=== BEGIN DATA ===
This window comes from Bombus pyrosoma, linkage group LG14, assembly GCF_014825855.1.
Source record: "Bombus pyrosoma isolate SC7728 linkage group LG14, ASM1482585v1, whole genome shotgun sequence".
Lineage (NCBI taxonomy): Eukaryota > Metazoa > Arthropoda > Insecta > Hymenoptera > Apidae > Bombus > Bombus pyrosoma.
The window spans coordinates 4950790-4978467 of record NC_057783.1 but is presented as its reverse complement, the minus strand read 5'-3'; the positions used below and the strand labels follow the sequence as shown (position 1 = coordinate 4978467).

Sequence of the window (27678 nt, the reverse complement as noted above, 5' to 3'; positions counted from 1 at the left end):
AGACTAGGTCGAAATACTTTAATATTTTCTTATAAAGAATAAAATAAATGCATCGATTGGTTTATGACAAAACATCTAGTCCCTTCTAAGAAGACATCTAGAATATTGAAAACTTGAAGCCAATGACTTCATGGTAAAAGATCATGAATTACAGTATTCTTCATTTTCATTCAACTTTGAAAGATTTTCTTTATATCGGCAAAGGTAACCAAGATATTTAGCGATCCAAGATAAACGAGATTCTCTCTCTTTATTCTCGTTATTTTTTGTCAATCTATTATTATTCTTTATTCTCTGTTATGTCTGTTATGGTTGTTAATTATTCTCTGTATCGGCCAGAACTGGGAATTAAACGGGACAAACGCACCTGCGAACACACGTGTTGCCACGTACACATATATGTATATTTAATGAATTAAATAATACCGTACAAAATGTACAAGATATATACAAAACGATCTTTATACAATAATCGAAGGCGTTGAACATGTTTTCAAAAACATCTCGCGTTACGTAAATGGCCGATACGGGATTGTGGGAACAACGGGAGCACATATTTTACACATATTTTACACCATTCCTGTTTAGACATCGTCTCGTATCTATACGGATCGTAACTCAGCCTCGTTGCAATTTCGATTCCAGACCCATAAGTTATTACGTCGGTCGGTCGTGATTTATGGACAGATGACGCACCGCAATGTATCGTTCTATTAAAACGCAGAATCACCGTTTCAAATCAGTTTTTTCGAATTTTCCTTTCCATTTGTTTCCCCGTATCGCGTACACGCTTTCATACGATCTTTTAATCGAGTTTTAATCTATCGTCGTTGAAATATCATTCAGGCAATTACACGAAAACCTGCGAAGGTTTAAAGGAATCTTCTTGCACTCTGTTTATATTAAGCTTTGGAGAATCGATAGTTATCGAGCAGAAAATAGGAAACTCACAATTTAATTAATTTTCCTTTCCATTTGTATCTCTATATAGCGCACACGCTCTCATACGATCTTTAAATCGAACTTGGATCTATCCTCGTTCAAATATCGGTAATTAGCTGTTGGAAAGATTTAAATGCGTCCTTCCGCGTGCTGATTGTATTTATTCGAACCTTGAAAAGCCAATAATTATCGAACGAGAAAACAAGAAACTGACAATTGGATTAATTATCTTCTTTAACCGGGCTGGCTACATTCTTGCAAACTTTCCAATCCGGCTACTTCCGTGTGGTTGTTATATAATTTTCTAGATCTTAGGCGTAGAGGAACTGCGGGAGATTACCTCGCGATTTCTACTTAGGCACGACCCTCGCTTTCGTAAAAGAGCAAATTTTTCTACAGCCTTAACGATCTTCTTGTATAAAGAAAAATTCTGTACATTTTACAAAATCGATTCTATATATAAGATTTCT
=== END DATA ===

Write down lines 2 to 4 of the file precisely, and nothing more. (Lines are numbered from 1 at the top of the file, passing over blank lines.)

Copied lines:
Source record: "Bombus pyrosoma isolate SC7728 linkage group LG14, ASM1482585v1, whole genome shotgun sequence".
Lineage (NCBI taxonomy): Eukaryota > Metazoa > Arthropoda > Insecta > Hymenoptera > Apidae > Bombus > Bombus pyrosoma.
The window spans coordinates 4950790-4978467 of record NC_057783.1 but is presented as its reverse complement, the minus strand read 5'-3'; the positions used below and the strand labels follow the sequence as shown (position 1 = coordinate 4978467).